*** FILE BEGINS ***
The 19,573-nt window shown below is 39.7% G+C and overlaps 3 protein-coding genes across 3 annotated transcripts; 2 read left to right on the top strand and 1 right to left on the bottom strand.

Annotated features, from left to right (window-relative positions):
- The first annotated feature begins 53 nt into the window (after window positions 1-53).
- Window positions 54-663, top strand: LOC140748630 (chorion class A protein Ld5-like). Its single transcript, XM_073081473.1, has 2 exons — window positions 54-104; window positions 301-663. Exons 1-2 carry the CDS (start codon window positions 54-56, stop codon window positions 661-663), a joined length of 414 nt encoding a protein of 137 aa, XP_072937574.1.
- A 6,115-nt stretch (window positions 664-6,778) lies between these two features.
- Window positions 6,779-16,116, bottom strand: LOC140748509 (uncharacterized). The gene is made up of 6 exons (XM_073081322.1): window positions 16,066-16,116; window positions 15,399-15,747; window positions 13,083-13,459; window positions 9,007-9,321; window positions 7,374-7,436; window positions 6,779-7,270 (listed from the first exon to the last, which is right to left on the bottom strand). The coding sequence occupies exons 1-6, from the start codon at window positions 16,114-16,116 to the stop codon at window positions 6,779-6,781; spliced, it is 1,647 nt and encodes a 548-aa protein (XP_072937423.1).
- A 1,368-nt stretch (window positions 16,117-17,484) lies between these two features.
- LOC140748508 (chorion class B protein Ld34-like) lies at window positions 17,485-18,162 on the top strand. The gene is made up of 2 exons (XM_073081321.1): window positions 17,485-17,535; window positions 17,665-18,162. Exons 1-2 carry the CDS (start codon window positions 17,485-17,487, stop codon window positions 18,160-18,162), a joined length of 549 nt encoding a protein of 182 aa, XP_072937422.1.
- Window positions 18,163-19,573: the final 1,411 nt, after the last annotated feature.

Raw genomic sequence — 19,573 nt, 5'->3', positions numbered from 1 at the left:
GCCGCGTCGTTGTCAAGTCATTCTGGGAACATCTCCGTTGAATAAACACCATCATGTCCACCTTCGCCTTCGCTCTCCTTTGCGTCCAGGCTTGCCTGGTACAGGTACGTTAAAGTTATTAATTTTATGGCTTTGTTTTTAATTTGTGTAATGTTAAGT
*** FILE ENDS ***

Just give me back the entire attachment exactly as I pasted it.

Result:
The 19,573-nt window shown below is 39.7% G+C and overlaps 3 protein-coding genes across 3 annotated transcripts; 2 read left to right on the top strand and 1 right to left on the bottom strand.

Annotated features, from left to right (window-relative positions):
- The first annotated feature begins 53 nt into the window (after window positions 1-53).
- Window positions 54-663, top strand: LOC140748630 (chorion class A protein Ld5-like). Its single transcript, XM_073081473.1, has 2 exons — window positions 54-104; window positions 301-663. Exons 1-2 carry the CDS (start codon window positions 54-56, stop codon window positions 661-663), a joined length of 414 nt encoding a protein of 137 aa, XP_072937574.1.
- A 6,115-nt stretch (window positions 664-6,778) lies between these two features.
- Window positions 6,779-16,116, bottom strand: LOC140748509 (uncharacterized). The gene is made up of 6 exons (XM_073081322.1): window positions 16,066-16,116; window positions 15,399-15,747; window positions 13,083-13,459; window positions 9,007-9,321; window positions 7,374-7,436; window positions 6,779-7,270 (listed from the first exon to the last, which is right to left on the bottom strand). The coding sequence occupies exons 1-6, from the start codon at window positions 16,114-16,116 to the stop codon at window positions 6,779-6,781; spliced, it is 1,647 nt and encodes a 548-aa protein (XP_072937423.1).
- A 1,368-nt stretch (window positions 16,117-17,484) lies between these two features.
- LOC140748508 (chorion class B protein Ld34-like) lies at window positions 17,485-18,162 on the top strand. The gene is made up of 2 exons (XM_073081321.1): window positions 17,485-17,535; window positions 17,665-18,162. Exons 1-2 carry the CDS (start codon window positions 17,485-17,487, stop codon window positions 18,160-18,162), a joined length of 549 nt encoding a protein of 182 aa, XP_072937422.1.
- Window positions 18,163-19,573: the final 1,411 nt, after the last annotated feature.

Raw genomic sequence — 19,573 nt, 5'->3', positions numbered from 1 at the left:
GCCGCGTCGTTGTCAAGTCATTCTGGGAACATCTCCGTTGAATAAACACCATCATGTCCACCTTCGCCTTCGCTCTCCTTTGCGTCCAGGCTTGCCTGGTACAGGTACGTTAAAGTTATTAATTTTATGGCTTTGTTTTTAATTTGTGTAATGTTAAGT